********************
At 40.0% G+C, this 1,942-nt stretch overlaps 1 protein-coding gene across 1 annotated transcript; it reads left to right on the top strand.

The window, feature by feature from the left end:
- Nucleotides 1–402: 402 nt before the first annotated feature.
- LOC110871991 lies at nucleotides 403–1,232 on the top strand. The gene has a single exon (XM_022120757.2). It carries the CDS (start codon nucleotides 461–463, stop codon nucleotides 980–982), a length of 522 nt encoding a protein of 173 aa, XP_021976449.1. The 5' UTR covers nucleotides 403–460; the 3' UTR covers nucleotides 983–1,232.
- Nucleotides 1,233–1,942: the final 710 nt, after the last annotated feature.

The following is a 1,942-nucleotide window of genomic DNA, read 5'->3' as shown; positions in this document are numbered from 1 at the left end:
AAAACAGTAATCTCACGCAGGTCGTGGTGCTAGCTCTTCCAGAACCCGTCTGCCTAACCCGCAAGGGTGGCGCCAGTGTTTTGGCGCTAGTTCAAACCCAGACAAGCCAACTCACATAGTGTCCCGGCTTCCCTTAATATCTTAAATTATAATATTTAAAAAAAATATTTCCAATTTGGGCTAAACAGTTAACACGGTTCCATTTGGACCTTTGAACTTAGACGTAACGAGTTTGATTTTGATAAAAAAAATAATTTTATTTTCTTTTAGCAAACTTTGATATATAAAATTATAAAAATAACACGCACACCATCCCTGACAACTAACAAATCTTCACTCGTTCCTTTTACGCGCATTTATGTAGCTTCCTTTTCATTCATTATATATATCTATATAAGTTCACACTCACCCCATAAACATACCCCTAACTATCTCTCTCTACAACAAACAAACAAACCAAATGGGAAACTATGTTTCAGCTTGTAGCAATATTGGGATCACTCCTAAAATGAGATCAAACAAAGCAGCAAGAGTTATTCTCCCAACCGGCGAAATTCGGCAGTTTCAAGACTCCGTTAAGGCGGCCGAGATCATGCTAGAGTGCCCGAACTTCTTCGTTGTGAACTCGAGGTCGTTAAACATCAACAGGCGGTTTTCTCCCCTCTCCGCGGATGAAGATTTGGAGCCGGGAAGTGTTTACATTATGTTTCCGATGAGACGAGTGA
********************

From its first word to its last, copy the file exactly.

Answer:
At 40.0% G+C, this 1,942-nt stretch overlaps 1 protein-coding gene across 1 annotated transcript; it reads left to right on the top strand.

The window, feature by feature from the left end:
- Nucleotides 1–402: 402 nt before the first annotated feature.
- LOC110871991 lies at nucleotides 403–1,232 on the top strand. The gene has a single exon (XM_022120757.2). It carries the CDS (start codon nucleotides 461–463, stop codon nucleotides 980–982), a length of 522 nt encoding a protein of 173 aa, XP_021976449.1. The 5' UTR covers nucleotides 403–460; the 3' UTR covers nucleotides 983–1,232.
- Nucleotides 1,233–1,942: the final 710 nt, after the last annotated feature.

The following is a 1,942-nucleotide window of genomic DNA, read 5'->3' as shown; positions in this document are numbered from 1 at the left end:
AAAACAGTAATCTCACGCAGGTCGTGGTGCTAGCTCTTCCAGAACCCGTCTGCCTAACCCGCAAGGGTGGCGCCAGTGTTTTGGCGCTAGTTCAAACCCAGACAAGCCAACTCACATAGTGTCCCGGCTTCCCTTAATATCTTAAATTATAATATTTAAAAAAAATATTTCCAATTTGGGCTAAACAGTTAACACGGTTCCATTTGGACCTTTGAACTTAGACGTAACGAGTTTGATTTTGATAAAAAAAATAATTTTATTTTCTTTTAGCAAACTTTGATATATAAAATTATAAAAATAACACGCACACCATCCCTGACAACTAACAAATCTTCACTCGTTCCTTTTACGCGCATTTATGTAGCTTCCTTTTCATTCATTATATATATCTATATAAGTTCACACTCACCCCATAAACATACCCCTAACTATCTCTCTCTACAACAAACAAACAAACCAAATGGGAAACTATGTTTCAGCTTGTAGCAATATTGGGATCACTCCTAAAATGAGATCAAACAAAGCAGCAAGAGTTATTCTCCCAACCGGCGAAATTCGGCAGTTTCAAGACTCCGTTAAGGCGGCCGAGATCATGCTAGAGTGCCCGAACTTCTTCGTTGTGAACTCGAGGTCGTTAAACATCAACAGGCGGTTTTCTCCCCTCTCCGCGGATGAAGATTTGGAGCCGGGAAGTGTTTACATTATGTTTCCGATGAGACGAGTGA